What Is the Difference Between a Cooler and Refrigerator?
Choosing between a wine cooler, a beverage cooler, and a standard refrigerator for your drinks can be a bit overwhelming. If you're new to this, you're likely wondering what the differences between the three are.
The only thing they have in common is that they keep their contents cool. Nonetheless, the way they look and operate differs in terms of temperature, humidity, and vibration. They are developed and constructed to serve a variety of purposes. First, let's discuss their differences and understand what they're designed for.
Wine Coolers vs. Refrigerators vs. Beverage Coolers
Wine coolers keep red wines, white wines, and other bottles of wine chilled at their optimal serving temperatures. The temperature range of a wine cooler is higher than that of a refrigerator or beverage cooler. The temperature of a wine cooler, in general, does not fall below 46°F. Therefore, wines should not be stored as cold as other beverages in a beverage cooler or refrigerator if you don’t want to ruin their flavor.
There are so many varieties of wine coolers out there. Built-in wine coolers are installed into cabinets or under counter, designed to guarantee optimal ventilation. In contrast to the built-in ones, free standing wine coolers must not be recessed into any cabinetry. And lastly, side by side wine coolers, which often have multiple temperature zones and have double doors.
A standard refrigerator or fridge is designed to keep food and drinks cold and dry with an average temperature of 40°F. They have various compartments, glass shelves, and bulky trays to store a variety of perishables such as salads, fruits, milk, and meat. A top freezer or bottom freezer can also be found in refrigerators.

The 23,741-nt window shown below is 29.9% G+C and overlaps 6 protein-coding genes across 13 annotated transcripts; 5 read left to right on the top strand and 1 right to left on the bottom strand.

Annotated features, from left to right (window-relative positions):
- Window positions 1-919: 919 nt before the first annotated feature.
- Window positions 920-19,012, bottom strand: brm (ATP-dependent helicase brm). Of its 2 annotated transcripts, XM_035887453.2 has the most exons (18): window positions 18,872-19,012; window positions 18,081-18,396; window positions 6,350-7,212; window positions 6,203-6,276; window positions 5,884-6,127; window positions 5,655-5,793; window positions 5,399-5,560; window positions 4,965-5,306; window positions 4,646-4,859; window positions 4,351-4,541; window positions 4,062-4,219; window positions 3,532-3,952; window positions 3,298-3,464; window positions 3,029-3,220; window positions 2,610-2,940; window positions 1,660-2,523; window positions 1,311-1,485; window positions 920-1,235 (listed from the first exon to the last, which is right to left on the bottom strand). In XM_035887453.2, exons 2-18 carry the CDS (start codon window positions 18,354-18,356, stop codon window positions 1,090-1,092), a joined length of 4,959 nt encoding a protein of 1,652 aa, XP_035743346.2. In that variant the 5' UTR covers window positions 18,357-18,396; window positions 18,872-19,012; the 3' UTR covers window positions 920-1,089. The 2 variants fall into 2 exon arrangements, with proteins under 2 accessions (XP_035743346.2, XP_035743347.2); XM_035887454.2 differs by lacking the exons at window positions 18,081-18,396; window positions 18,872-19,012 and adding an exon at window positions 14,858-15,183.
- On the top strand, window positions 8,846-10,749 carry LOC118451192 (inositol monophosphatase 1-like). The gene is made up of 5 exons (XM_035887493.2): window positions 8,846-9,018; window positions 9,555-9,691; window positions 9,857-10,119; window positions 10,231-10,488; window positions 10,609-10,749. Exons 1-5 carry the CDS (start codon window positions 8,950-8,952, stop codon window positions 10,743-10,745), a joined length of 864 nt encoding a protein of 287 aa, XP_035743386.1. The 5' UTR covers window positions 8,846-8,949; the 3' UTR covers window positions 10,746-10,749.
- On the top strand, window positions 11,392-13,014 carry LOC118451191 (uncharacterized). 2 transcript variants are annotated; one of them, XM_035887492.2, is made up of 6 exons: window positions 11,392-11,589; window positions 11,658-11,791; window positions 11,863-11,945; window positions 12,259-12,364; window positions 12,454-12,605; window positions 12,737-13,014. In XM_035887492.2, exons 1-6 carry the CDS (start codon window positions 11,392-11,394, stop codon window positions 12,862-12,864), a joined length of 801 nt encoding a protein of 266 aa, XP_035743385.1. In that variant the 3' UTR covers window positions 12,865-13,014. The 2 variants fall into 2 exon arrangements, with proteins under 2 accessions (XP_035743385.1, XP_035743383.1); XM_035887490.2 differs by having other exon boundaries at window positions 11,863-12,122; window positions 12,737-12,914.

Refrigerators are available in a range of styles. You can choose from top and bottom mount refrigerators to french door refrigerators, side-by-side refrigerators, mini-fridges, and more. They have interior lights inside, similar to the beverage cooler, but it goes off when the door is shut.
A beverage cooler, also called a beverage center or beverage refrigerator, is designed to store beverages of all kinds. They have temperature control that allows you to set the temperature between 39°F and 65°F. They also come in different compartments to accommodate different types of beverages.
Unlike a regular fridge, the LED lights inside are always on, illuminating the beverages, and has a transparent door making it visible from the outside.
A beverage cooler has two installation options: you can leave a freestanding beverage refrigerator in your kitchen, or you can have it built-in to cabinetry or under counters – if you have a home bar or man cave, this is the best choice. If you want to maximize your beverage storage, go for a side-by-side beverage fridge.
Can You Use a Regular Refrigerator or Beverage Cooler to Store Wines?
A beverage cooler and refrigerator are similar to each other, but beverage coolers frequently do not offer the adjustable shelves or door storage that a refrigerator often does, and they often have glass doors to display the contents.
A wine and beverage cooler can be adjusted to a wide range of temperatures so it may be used for either, but keep in mind if you want to store both at the same time you will either have too-cold wine or too-warm drinks depending on how you choose to set the internal thermostat.
A regular fridge is designed to escalate temperatures quickly and dry out humidity. It may seem logical to store wine in the refrigerator, but the quick answer is an emphatic "No."